Too big to fail...

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Upsetter
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Joined: Mon Jan 12, 2009 1:53 pm

Too big to fail...

Post by Upsetter » Tue Jan 05, 2010 8:45 pm

...go fuck yourself, we'll dismantle your ass. How about this for an issue both sides of the aisle seem to be in agreement on? I heard a long panel discussion about this issue on Bloomberg news saturday morning, each economist/expert stated unequivocally that the traditional side (commercial banking - loans/accounts) of the big banks should be separate from the gambling side (stocks, bonds, derivatives, trading, etc.). What say yall?
The anger at the nation’s financial behemoths is taking shape in a variety of ways, most notably in a bill from Sens. Maria Cantwell (D-Wash.) and John McCain (R-Ariz.), who are targeting big financial institutions such as JPMorgan Chase and Citigroup.


The bipartisan duo’s bill would reinstate the Depression-era law that built a wall between commercial banking and the riskier activities of investment banking. The separation — originally set up in the Glass-Steagall Act — was repealed in 1999.



Read more: http://www.politico.com/news/stories/01 ... z0bnOObmai
Im for it, completely. I also want all speculation in derivatives to be regulated on transparent exchanges where every player must be registered to play. No more of this backroom shit, ridiculous leveraging, opaque balance sheets, not to mention shitloads of off-balance sheet exposure. Im fine with exceptions for true hedgers, actual buyers/sellers in whatever commodity market, but the speculators from wall street have to come clean about who they are. That seems to be happening too. Let's hope it is a reform with some teeth for this 600 trillion dollar global financial clusterfuck.
Buy-side supporters of the regulatory proposals argue that transparency will level the playing field for asset managers and proprietary-trading firms that use the custom contracts to hedge their exposures or speculate on the movement of oil prices, interest rates or currencies. "Any time you can standardize contracts and have them go to a clearing house where you remove counterparty exposure and you're able to collect more information for the marketplace about how they work, that is a better alternative for investors," comments Basil Williams, CEO of Concordia Advisors, an international multistrategy hedge fund in New York.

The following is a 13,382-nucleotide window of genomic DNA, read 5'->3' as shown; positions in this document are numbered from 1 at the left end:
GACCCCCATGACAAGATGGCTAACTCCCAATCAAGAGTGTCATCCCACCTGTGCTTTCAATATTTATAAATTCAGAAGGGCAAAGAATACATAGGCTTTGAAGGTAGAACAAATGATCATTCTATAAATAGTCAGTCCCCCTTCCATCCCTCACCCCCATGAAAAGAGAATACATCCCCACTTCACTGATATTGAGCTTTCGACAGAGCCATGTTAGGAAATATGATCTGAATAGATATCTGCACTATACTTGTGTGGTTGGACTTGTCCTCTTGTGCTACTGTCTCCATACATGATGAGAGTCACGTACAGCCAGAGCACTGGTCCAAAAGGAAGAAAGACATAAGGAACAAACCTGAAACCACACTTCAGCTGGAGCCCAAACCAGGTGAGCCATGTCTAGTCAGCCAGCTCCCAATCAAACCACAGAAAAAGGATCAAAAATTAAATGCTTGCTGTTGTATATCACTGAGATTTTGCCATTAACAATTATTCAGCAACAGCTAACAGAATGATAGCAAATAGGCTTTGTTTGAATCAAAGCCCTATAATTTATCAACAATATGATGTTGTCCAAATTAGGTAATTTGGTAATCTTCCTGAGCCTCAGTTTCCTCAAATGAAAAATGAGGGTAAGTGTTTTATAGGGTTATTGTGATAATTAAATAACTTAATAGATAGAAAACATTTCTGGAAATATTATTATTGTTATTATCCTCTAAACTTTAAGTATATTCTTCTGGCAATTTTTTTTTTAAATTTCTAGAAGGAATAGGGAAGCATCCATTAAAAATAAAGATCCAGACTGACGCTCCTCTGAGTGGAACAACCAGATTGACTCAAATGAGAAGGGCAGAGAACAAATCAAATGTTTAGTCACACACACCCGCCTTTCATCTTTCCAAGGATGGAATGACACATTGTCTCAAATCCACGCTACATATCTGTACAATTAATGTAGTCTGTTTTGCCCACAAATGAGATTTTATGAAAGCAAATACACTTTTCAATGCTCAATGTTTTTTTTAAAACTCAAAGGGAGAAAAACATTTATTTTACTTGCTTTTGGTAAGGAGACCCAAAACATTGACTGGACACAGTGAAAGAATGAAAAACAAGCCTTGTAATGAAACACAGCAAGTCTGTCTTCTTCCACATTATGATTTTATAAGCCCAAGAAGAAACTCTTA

http://www.advancedtrading.com/derivati ... =222001753

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BigCliff
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Re: Too big to fail...

Post by BigCliff » Wed Jan 06, 2010 10:35 am

Upsetter wrote: the traditional side (commercial banking - loans/accounts) of the big banks should be separate from the gambling side (stocks, bonds, derivatives, trading, etc.). What say yall?
Agreed, but while "too big to fail" is the going phrase, "too big to fuck around" seems more apt. While reinstating Glass-Stegall would greatly reduce the chances of these mega-banks being able to put themselves in such a shitty situation, it wouldn't really reduce their size all that much.

If we're really going to talk about putting something in place that keeps them from being "too big to fail", that seems to me like it would be more like the Bell/Standard Oil break-ups of decades ago. I don't know enough about the ramifications of such a move to call it good or bad, but it would seem to fit the anti-"too big to fail" movement better.
Buy better hooks and bourbon.

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Upsetter
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Re: Too big to fail...

Post by Upsetter » Thu Jan 07, 2010 3:23 pm

BigCliff wrote:Agreed, but while "too big to fail" is the going phrase, "too big to fuck around" seems more apt. While reinstating Glass-Stegall would greatly reduce the chances of these mega-banks being able to put themselves in such a shitty situation, it wouldn't really reduce their size all that much.

If we're really going to talk about putting something in place that keeps them from being "too big to fail", that seems to me like it would be more like the Bell/Standard Oil break-ups of decades ago. I don't know enough about the ramifications of such a move to call it good or bad, but it would seem to fit the anti-"too big to fail" movement better.
The pure ibanks, no, but an entities like citigroup, BoA, or AIG, it would bust apart into several smaller peices. I think goldman needs special treatment, for they are an animal like no other. Your second pp has happened, several times, throughout the past few decades, mostly in the utility industries. It can be done elsewhere, such as auto or retail, but it is a very slippery slope. Reversing the tide of industry consolidation, which was fueled in large part by wholesale outsourcing, could be a very costly endeavor, both to us and our main creditor.

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